Why are we going to all this fuss to get people to embrace Continuous Improvement—shouldn’t it just be part of their job, something they do all the time? That’s what someone said to me. They felt that we didn’t need special tactics, training, or a role for someone to lead our CI efforts—everyone just needed to do it on their own . . . after all as they said, “it’s just part of their job.”

So, let’s take this discussion down two paths. The first path is anticipating what happens when we write in all our employees’ job descriptions that continuously improving is part of their job and then expect them to carry the ball. What do they do when they see that written out? I would surmise that generally they would say to themselves, um . . . ok—and that’s the end of it. There’s no reason to take it beyond that. It’s in their job description along with statements like, Miscellaneous duties as assigned by their supervisor.

Now let’s say, for arguments sake, that their supervisor does instruct them to take improving seriously and shares that they are expected to make improvements on their own. What happens then?

The employees are left to themselves to figure out what that means and how to go about it. You’re likely to have as many approaches to that challenge as you have employees. Employees may even spend some of that time figuring out how to make it look like they’re improving things. They simply don’t have the tools or the knowledge to do this on their own. You may see some improvement from some industrious or creative folks, but it will be randomly scattered across your workforce and isn’t likely to add up significantly.

Let’s take a look at the second path. We make an investment first in engaging our employees, then in equipping them with the tools of CI, and lastly, empowering them to use the tools in everyday applications. Is the investment worth it?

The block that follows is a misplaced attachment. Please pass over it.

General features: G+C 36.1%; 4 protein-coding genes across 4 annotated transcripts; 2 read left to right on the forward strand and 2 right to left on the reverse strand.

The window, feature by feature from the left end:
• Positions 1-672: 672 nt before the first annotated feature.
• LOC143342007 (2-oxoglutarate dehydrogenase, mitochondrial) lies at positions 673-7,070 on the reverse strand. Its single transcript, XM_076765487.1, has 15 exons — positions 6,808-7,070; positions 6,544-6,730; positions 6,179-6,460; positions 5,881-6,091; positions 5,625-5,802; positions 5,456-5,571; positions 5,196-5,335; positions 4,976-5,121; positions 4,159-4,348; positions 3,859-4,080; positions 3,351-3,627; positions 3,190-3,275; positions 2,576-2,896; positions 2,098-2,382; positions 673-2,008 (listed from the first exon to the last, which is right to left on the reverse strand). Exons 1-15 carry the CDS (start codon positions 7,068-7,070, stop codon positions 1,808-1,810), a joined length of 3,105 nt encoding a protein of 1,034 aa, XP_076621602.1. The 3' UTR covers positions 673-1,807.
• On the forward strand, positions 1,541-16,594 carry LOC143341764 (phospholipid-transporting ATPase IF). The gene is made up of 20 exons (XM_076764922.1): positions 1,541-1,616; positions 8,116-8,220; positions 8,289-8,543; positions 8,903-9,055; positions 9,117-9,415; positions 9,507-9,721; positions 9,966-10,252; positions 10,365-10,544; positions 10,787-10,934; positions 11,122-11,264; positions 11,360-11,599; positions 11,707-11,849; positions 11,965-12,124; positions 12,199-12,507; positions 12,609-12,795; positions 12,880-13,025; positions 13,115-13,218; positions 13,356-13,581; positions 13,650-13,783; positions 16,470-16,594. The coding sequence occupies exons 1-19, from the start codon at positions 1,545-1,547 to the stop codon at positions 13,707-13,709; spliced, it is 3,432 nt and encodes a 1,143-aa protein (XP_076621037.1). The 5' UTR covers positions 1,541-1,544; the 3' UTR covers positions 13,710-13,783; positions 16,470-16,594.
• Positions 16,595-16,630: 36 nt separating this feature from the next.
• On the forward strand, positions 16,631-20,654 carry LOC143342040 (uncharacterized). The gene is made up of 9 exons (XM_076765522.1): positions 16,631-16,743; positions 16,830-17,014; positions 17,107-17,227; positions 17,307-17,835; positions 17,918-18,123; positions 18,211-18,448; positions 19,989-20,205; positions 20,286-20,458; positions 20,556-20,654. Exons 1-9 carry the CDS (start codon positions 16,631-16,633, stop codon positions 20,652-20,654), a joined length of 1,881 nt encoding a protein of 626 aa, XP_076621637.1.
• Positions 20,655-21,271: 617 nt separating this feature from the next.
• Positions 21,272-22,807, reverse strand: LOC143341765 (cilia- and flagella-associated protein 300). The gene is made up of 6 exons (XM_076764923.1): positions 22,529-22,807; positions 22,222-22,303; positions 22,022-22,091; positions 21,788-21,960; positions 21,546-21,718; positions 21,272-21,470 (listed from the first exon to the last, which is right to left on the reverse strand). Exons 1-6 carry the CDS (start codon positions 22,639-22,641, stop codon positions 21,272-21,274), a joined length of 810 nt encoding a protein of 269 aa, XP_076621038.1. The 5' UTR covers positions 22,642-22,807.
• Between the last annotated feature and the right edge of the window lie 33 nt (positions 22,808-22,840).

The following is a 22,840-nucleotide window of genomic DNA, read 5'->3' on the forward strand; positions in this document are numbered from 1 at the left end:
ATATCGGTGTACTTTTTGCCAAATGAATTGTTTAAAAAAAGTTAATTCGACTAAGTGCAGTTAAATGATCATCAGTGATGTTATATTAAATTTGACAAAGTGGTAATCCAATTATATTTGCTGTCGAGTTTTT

First off, Gallup analyzed the results of companies who participated in their Q12 employee engagement survey and compared those who were in the top quartile of employee engagement to those in the bottom. The top quartile companies had:

  • 81% less absenteeism
  • 23% less shrinkage or theft
  • 18% higher productivity
  • 64% less safety incidents
  • 41% less quality defects
  • 10% higher customer loyalty
  • 18-43% less turnover (depending on the type of company)
  • 23% higher profitability

So, employee engagement is a great starting point. How about the rest of that equation—putting the tools of CI into the hands of now an engaged employee and empowering them to use them? I can say from my first experience with lean that we had outstanding results.

First off, our throughput time for a work order went from an average of three weeks to two hours including assembly, inspection, packaging and placing into finished goods. Along with that came all the accompanying benefits such as dramatic inventory reduction, first pass quality went from the low 80’s% range to the high 90’s. On time delivery went from the low 80’s% to 99.9%. There was a whole host of improvements including profitability more than tripling!

For me, there’s an easy answer to this question. A gentleman who worked for me once shared an important saying. He said the answer to most any request is, “Yes, if.” In other words, you could meet almost any request “if” you could set the conditions. That was a very useful comment that I kept tucked away in my mind. So, I believe the answer to this question, “Isn’t improvement just part of their job”—is—Yes, if we first engage, equip, and empower our employees.

This demonstrates respect for our employees, and I can confidently say it will result in the best long-term outcome for our business.

What do you all think? How would you have responded to this question? How have you approached continuous improvement and what success have you had?